My advice for writers who are beginning to query is this: Send it out and see what happens. If the story doesn't "hook" an agent right away, keep trying. But in the meantime continue to write AND improve your writing skills. Writing and learning must always go hand in hand.

The traditional publication process still takes lots of patience. But the good thing is that it's not the ONLY option available to writers. Our hopes for a writing career don't all hinge upon it anymore. If the traditional door stays shut, the future is still wide open.

So what about you? Do you still think agents are necessary in today's changing publishing industry?

9 comments:

  1. One thing about the agent search was invaluable for me: it forced me to hone my craft and fine-tune my manuscript. And my agent helped further refine the book until it was ready to submit. She was also my biggest cheerleader when I decided to indie publish last year.

    I agree with your assessment. If you plan to indie publish, no, you don't need one. BUT you should edit your material as if you do :)

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  2. In the children's market, you don't necessarily need an agent, but I can't imagine trying this publishing thing without one.

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  3. I want to become an acquisitions editor one day (preferably in the near future), but I'm a self-published author and I know far more self-pubbed authors than I do traditionally-pubbed ones. Everyone has different feelings about what works for them, but I do think having an agent would be beneficial. They have a certain level of expertise that authors may not have. This isn't to say authors don't know, but agents do other, more specific things.

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  4. "My advice for writers who are beginning to query is this: Send it out and see what happens. If the story doesn't "hook" an agent right away, keep trying. But in the meantime continue to write AND improve your writing skills." I couldn't agree more! As I was submitting to agents and editors, I was always working on another book, practicing, and learning. By the time I'd discovered that no one liked the first book, I had the second one ready, and so on.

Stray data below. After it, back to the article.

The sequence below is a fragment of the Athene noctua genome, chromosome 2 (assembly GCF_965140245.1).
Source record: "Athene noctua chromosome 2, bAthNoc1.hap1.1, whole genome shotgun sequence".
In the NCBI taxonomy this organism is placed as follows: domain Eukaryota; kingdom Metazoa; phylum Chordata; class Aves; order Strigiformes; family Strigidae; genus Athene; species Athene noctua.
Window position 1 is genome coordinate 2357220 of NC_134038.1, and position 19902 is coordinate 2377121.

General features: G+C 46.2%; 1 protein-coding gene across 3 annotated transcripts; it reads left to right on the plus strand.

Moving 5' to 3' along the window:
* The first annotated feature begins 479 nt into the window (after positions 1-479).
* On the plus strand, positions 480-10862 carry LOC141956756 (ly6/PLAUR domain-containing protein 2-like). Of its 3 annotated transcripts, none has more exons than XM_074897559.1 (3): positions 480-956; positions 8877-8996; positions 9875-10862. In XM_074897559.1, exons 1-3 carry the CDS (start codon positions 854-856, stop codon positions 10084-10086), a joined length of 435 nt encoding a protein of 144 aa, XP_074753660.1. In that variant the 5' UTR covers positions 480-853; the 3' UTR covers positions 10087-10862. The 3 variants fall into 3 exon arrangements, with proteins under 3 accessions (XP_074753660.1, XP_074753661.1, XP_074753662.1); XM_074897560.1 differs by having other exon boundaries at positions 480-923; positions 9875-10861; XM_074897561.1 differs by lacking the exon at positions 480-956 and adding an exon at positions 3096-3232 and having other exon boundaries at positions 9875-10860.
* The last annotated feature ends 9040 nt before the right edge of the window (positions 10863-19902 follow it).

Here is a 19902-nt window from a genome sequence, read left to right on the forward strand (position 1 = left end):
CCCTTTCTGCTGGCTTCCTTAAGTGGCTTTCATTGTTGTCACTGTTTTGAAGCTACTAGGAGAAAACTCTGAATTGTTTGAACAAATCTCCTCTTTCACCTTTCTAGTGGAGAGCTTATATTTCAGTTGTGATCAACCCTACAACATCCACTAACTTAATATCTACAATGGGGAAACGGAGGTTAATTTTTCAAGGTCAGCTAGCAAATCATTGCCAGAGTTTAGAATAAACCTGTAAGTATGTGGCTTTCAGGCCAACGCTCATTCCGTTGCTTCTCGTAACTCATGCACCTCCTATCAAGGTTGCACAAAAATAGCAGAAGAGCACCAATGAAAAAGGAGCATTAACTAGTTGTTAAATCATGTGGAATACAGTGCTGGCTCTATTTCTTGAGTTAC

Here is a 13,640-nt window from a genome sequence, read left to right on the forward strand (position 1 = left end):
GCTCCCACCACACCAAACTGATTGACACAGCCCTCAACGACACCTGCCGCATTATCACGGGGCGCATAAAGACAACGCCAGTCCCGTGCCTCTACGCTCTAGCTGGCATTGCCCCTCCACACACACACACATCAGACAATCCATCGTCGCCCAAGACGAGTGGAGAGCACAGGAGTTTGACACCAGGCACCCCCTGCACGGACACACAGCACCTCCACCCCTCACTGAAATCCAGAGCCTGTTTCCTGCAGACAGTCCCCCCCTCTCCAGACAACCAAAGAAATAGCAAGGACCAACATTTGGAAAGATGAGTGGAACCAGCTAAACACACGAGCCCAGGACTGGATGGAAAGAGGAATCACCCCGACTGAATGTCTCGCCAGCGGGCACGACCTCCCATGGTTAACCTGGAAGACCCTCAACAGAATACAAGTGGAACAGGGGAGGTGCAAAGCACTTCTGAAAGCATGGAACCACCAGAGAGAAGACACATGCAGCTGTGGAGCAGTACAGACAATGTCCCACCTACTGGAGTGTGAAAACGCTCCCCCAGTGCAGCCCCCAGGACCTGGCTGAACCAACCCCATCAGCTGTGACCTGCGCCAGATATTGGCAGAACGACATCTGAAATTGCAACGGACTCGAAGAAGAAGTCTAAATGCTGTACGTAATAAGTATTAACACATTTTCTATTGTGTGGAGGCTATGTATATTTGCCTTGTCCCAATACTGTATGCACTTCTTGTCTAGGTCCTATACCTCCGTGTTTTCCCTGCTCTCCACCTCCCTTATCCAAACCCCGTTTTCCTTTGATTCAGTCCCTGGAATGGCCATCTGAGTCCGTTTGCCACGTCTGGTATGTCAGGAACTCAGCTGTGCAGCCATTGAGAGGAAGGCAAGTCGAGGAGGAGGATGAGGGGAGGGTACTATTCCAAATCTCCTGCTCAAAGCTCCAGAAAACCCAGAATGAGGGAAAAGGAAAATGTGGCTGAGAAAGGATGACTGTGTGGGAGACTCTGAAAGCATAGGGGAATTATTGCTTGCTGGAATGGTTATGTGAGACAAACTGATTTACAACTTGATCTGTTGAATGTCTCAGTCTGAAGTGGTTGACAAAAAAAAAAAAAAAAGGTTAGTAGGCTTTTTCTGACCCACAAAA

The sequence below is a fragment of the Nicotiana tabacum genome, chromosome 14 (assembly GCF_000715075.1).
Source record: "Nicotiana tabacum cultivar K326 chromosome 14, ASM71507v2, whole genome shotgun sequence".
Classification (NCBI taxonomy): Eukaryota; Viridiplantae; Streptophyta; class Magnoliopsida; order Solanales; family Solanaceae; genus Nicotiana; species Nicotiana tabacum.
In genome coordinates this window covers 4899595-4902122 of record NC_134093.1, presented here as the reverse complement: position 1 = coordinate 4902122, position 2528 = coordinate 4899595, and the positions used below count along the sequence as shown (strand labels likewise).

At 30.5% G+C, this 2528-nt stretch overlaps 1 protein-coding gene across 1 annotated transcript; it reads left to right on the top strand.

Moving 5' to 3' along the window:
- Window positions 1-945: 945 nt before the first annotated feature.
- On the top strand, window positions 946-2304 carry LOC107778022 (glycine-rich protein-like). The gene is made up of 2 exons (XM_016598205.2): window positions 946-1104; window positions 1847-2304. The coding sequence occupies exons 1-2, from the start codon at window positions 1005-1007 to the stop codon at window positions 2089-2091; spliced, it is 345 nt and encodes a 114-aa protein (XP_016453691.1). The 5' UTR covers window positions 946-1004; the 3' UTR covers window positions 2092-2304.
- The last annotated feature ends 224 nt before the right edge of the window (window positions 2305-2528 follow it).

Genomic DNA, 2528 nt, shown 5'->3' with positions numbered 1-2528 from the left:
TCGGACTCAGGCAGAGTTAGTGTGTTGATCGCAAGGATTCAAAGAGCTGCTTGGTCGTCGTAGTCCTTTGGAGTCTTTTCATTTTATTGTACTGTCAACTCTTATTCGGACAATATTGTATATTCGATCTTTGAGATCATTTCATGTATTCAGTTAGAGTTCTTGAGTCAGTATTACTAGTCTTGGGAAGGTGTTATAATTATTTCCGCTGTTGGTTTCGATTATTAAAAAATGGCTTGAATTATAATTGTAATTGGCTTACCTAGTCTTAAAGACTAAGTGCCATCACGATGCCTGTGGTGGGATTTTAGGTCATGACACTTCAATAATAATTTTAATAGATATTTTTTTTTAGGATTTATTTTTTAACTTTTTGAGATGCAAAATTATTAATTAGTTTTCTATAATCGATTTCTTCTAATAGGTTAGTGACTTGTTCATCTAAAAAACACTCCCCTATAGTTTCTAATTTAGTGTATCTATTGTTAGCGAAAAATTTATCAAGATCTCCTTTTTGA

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    1. Was it your second book that finally landed you an agent? And did you ever get a chance to polish the first and have it published? How did you know it was time to let the first book rest and begin submitting for another?

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  5. Great post! As an author who was agented and is no longer (because I went indie), I would say it definitely depends on your plans. As an indie author, we can stay plugged in and up-to-date on marketing, etc., sans agent. We can work internationally on some things (like selling books to museums, international book clubs, etc....even translations if we want to pay for them). We can book our own audiobook narrators, cover artists, and editors. But if you have a book you feel needs to be traditionally published, an experienced agent is the way to go. And I totally agree with Becky Wade--in the interim, while you're querying (hopefully not exclusively!), write! It keeps your mind busy while waiting to hear from agents, and later, from publishers.

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  6. I haven't queried any agents yet, but I'd say they still play an important role in the whole process, especially because they are more likely to have connections and knowledge that new writers might not have yet.

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  7. I would be terrified about signing a publishing contract without an agent. I feel like I don't understand enough about the publishing world to make the best decision on my own. Also, I'd love someone to partner with me on defining my writing career.

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  8. very informative post for me as I am always looking for new content that can help me and my knowledge grow better.